Anesthetists in Recovery (AIR)

Anesthetists in Recovery (AIR) is a national network of nurse anesthetists who are in recovery from substance use disorder (SUD). AIR is an organization involved with both education and networking for reasons of peer assistance.  It is absolutely confidential and anonymous and has no affiliation with any other organization, including the AANA. AIR has no reporting function with any certifying or licensure body.

The AIR moderated virtual community consists of CRNAs and student nurse anesthetists who are in recovery or need of recovery from SUD. The primary purpose is to help one another achieve and maintain sobriety/clean time and reach out to the student nurse anesthetist/CRNA that still suffers. Members can post at whatever level of sharing they are comfortable with. 

AIR - link for info and to join 
Or call Larry (435) 901-1197 or Bridget (203) 996-1322

The AIR link is to external sites, which are provided as a convenience and do not imply endorsement. AANA Health and Wellness/Peer Assistance is not responsible for any content on the AIR site but hopes that the resource can help support your sobriety and well-being. 
Articles and video about AIR:

At each Annual meeting, AIR moderators hold a Touched by Addiction (open AIR) meeting on site and welcome all the attend. The purpose is to provide support to all
who have been "touched by addiction" and introduce participants to the power of 12 Step Recovery.  Touched by Addiction meetings are also encouraged for every state nurse anesthesia association meeting.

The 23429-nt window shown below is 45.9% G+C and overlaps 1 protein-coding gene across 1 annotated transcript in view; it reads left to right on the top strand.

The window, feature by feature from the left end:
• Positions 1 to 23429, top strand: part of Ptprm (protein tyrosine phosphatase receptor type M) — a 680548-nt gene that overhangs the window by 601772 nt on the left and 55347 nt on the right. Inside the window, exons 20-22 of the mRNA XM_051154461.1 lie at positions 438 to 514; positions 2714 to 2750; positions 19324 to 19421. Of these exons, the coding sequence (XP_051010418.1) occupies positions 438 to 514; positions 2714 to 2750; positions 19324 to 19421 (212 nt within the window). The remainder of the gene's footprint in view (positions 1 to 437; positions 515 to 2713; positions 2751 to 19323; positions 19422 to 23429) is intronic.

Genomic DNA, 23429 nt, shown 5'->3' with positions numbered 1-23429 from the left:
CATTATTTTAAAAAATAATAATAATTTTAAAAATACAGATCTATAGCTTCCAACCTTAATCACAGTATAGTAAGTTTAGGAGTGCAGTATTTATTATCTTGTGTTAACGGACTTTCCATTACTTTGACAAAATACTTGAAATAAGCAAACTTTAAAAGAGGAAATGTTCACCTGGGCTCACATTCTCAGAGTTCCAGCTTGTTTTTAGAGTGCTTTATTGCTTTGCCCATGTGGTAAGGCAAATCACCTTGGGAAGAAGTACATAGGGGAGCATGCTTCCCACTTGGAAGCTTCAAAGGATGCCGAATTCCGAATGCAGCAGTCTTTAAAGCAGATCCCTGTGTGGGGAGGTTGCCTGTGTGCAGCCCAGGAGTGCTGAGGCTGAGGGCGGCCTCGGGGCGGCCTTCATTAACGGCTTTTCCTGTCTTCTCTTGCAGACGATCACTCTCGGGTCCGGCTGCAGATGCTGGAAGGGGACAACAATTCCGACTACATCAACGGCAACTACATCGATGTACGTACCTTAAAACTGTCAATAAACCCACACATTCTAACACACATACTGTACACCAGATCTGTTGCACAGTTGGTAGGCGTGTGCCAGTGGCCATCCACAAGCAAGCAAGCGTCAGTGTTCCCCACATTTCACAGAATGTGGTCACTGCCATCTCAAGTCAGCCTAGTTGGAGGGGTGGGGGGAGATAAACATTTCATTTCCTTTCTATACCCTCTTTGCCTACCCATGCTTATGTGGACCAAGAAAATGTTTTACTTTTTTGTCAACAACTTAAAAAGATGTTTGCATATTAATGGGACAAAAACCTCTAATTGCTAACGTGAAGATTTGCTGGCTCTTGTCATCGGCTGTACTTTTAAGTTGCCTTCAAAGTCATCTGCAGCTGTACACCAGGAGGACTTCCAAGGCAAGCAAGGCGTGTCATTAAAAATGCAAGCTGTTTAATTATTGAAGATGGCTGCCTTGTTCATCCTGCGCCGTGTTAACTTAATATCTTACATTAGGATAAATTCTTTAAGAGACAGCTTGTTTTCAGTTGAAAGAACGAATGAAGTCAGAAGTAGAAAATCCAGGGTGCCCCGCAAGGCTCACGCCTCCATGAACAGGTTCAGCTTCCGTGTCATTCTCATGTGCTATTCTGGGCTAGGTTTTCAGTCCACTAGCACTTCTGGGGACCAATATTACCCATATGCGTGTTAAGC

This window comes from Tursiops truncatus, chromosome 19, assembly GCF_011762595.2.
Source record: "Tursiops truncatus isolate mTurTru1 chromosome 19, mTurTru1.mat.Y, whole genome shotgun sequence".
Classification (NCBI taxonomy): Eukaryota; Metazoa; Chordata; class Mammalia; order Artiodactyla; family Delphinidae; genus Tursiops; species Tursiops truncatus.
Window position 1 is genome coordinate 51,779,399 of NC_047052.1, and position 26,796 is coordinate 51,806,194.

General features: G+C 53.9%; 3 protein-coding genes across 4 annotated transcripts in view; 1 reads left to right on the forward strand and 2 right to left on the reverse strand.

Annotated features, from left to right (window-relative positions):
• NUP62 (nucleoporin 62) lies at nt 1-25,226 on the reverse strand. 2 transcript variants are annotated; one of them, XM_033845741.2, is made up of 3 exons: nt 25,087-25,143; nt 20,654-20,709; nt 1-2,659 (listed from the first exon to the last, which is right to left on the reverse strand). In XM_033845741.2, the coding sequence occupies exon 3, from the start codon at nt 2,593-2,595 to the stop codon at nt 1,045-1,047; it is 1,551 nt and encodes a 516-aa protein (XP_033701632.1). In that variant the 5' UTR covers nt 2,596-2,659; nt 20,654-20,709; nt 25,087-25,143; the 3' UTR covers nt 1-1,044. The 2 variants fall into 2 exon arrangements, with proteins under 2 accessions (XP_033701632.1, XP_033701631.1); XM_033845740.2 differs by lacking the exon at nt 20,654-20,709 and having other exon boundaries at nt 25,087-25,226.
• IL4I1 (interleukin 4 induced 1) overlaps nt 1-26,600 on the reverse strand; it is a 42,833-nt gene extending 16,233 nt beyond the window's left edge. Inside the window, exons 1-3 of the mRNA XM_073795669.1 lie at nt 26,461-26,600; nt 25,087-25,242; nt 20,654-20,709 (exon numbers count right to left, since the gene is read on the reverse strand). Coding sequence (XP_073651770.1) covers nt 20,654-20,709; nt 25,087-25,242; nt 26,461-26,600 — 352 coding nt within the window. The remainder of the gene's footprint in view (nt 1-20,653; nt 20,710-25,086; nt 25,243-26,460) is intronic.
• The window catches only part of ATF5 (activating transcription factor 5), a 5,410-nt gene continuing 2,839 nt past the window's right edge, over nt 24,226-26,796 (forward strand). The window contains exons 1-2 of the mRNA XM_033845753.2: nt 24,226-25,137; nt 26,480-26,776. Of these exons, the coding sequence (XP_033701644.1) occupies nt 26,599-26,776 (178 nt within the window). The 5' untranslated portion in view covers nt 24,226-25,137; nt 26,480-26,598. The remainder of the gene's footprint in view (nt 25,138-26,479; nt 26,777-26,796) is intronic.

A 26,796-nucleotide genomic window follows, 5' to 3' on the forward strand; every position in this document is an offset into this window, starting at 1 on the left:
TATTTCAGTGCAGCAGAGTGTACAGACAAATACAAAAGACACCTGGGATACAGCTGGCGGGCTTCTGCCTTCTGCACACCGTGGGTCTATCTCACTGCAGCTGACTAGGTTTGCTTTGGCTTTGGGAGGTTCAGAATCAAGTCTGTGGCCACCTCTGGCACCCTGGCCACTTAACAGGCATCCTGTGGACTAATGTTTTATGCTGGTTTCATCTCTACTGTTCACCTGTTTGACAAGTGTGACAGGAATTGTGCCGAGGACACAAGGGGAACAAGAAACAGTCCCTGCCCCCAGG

Health & Wellness Contacts


Peer Assistance Helpline
(800) 654-5167 
American Foundation for Suicide Prevention Hotline
1 (800) 273-TALK
Peer Assistance in Your State 
Peer Assistance Advisors 

Health and Wellness Committee

AANA Staff:
Julie Rice, Manager AANA Health and Wellness and Peer Assistance Programs
(847) 655-1114 or


 Members of AIR agree


Members of AIR agree with the American Medical Association (AMA) definition that chemical dependency is a primary, psychosocial, and biogenetic disease. The symptoms of the disease are cunning and baffling as is the disease itself.

Although there is no cure for addiction, there can be lifelong remission contingent on:

  • Prompt detection
  • Intervention
  • Treatment,
  • Adherence to aftercare program involving 12-step groups, peer support groups, and carefully timed re-entry into the anesthesia profession.
  • Re-entry must be structured with tools such as back-to-work contracts.  

There are recovering anesthetists working as disciplined professionals all over the country today, who are grateful to be in recovery.